Tabbouleh with broad beans and kale is really only for the home gardener who loves cooking; both of these from the supermarket are usually horrid, if you get to see them there at all.
Neither broad beans nor kale are actually difficult to grow, and they lie top of the list of foods that help prevent and treat Parkinson's Disease and adult-onset Macular Degeneration. If they are that important, then why are they so rarely found? Because unless they are young and freshly-harvested they are both perfectly horrid.
Active time: less than 30 mins.
Keep it simple is our motto. We avoid complex and difficult recipes; slow food, cooked fast.
For the dressing
Warn you guests that the olives have pits; it would spoil the friendship if someone cracked a tooth and made their dentist's day. Encourage mindfulness whilst enjoying the meal; savour the flavours and chew everything slowly.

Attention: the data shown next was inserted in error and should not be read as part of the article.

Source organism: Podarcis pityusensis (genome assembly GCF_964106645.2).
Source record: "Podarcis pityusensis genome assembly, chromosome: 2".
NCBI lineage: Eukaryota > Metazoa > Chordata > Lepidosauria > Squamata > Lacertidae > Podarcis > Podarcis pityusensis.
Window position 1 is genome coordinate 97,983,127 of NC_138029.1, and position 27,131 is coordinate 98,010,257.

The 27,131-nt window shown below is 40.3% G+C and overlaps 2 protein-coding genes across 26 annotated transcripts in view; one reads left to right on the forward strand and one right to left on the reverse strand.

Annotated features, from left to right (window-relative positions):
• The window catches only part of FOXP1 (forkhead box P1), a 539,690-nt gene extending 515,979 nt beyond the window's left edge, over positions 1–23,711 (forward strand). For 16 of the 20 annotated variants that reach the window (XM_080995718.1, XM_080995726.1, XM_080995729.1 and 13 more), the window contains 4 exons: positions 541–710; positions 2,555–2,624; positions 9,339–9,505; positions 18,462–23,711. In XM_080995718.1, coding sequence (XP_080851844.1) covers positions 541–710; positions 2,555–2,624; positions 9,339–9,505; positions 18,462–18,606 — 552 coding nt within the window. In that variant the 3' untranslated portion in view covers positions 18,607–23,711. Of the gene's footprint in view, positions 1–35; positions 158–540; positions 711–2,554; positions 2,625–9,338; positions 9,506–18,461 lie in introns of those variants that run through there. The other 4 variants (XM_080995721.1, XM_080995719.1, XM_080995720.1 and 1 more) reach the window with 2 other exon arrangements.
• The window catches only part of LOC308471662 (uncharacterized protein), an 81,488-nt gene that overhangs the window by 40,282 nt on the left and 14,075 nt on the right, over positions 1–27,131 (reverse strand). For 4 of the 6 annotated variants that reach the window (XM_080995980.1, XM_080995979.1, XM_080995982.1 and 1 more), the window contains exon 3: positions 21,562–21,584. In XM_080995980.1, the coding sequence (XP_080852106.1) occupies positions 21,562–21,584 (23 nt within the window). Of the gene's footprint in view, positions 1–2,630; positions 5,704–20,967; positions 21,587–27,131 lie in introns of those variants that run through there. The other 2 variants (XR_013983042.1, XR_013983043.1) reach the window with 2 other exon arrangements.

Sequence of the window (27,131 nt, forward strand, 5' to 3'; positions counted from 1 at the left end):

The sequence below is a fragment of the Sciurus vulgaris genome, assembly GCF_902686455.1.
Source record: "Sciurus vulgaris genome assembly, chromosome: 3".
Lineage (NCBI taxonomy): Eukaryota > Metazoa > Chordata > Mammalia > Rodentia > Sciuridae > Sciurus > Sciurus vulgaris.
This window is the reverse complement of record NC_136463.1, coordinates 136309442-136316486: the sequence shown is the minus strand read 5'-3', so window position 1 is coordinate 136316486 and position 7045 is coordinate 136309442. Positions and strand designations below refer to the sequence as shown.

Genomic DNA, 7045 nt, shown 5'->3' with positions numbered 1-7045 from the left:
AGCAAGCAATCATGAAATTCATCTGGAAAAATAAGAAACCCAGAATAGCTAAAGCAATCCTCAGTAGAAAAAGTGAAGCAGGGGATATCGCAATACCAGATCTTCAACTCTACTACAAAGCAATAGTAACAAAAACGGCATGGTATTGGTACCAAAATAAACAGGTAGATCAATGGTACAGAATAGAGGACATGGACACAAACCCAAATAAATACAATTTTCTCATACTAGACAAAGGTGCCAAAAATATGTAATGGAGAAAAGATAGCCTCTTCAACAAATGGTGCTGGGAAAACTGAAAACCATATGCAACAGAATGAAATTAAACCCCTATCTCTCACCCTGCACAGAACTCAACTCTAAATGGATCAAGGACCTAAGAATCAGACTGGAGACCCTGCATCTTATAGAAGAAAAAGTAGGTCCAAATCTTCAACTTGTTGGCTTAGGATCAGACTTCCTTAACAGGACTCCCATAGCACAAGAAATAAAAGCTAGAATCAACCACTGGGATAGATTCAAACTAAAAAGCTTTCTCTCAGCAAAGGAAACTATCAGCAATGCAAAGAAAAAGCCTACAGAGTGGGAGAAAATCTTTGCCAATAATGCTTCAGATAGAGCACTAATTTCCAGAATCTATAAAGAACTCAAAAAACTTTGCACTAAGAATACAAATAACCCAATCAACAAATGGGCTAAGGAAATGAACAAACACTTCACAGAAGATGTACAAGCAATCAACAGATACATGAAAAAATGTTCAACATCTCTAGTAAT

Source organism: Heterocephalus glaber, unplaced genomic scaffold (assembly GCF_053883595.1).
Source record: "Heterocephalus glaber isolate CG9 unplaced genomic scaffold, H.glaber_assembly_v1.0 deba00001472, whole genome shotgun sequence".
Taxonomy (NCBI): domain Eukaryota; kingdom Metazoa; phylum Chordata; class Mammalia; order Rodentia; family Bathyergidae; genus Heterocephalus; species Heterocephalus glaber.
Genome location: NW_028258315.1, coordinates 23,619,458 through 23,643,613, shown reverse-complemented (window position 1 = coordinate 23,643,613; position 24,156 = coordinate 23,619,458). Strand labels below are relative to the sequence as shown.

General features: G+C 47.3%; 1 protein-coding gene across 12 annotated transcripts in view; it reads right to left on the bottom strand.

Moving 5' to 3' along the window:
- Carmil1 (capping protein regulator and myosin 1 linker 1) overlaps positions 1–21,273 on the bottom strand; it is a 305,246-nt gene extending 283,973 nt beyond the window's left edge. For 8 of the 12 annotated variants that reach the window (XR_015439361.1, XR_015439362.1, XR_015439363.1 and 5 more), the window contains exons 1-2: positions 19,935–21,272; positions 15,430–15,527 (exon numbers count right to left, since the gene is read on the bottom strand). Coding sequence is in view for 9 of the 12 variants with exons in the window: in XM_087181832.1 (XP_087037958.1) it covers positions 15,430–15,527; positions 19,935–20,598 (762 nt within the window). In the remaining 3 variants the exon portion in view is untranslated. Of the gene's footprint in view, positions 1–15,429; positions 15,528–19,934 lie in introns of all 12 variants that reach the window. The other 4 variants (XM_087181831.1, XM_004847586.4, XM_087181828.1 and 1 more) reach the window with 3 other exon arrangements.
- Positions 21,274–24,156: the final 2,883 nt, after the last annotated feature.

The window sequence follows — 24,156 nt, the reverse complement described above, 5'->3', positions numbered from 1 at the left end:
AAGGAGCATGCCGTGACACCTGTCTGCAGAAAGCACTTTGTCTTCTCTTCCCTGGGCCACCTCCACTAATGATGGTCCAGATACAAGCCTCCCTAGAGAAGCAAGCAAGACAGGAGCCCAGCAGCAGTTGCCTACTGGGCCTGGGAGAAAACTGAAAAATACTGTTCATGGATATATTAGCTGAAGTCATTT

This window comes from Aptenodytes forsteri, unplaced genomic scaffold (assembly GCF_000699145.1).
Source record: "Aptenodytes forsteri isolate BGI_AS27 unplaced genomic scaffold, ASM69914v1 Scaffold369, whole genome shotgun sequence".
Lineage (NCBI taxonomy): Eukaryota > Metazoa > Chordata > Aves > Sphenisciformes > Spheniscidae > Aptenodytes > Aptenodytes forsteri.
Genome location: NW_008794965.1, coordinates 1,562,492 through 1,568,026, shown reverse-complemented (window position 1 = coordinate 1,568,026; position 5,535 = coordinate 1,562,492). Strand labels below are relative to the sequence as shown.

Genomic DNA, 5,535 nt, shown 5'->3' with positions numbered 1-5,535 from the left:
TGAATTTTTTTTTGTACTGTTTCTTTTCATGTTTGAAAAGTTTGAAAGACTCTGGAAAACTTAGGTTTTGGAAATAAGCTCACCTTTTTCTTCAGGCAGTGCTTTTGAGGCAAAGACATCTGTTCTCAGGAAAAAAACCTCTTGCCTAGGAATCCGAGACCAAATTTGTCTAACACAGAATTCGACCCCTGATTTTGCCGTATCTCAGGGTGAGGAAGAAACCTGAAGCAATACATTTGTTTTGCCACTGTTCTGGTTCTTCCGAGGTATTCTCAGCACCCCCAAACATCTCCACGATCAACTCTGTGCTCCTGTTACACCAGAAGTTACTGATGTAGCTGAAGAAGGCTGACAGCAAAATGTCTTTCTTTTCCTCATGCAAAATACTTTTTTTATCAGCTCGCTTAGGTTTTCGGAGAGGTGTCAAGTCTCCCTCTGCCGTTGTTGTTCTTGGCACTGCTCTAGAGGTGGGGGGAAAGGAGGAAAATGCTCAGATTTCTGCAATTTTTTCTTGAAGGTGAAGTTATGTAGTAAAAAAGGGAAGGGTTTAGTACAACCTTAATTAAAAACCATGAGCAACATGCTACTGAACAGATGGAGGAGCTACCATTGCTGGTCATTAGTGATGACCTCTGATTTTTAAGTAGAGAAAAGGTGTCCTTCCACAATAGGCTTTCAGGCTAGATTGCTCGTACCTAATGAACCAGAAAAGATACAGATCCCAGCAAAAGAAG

It's not essential since your tabbouleh with broad beans is made with wheat, but a slice of artisan bread and butter to mop up the juices would not go amiss; you can mix the dough in only five minutes if you have a baking machine.
We are bombarded these days with nutritional advice from the gurus to turn to whole grains, the banting folk excepted.
What no one tells you is just how hard it is to get whole grains, corn on the cob and brown rice being the exceptions. Your tabbouleh with broad beans is another possibility.
As is artisan bread made with 100% flour, but for that you need a mill.
Good electric mills are quite expensive. They are only for those who are serious about baking and better health; but artisan bread with your tabbouleh with broad beans is awesome.
Tabbouleh is generally made with bulgar wheat but it's tricky to make, so we are taking a short cut. Nothing is lost, neither the flavour nor the nutrition; just boil the whole grains. There's no need to dry and mill them.
One can use any one of a number of greens for your tabbouleh with broad beans. We have chosen fresh young kale leaves because they have more lutein than any other vegetable. Over five million Americans are needlessly blind, and many more partially-sighted because of a deficiency of this important phytonutrient.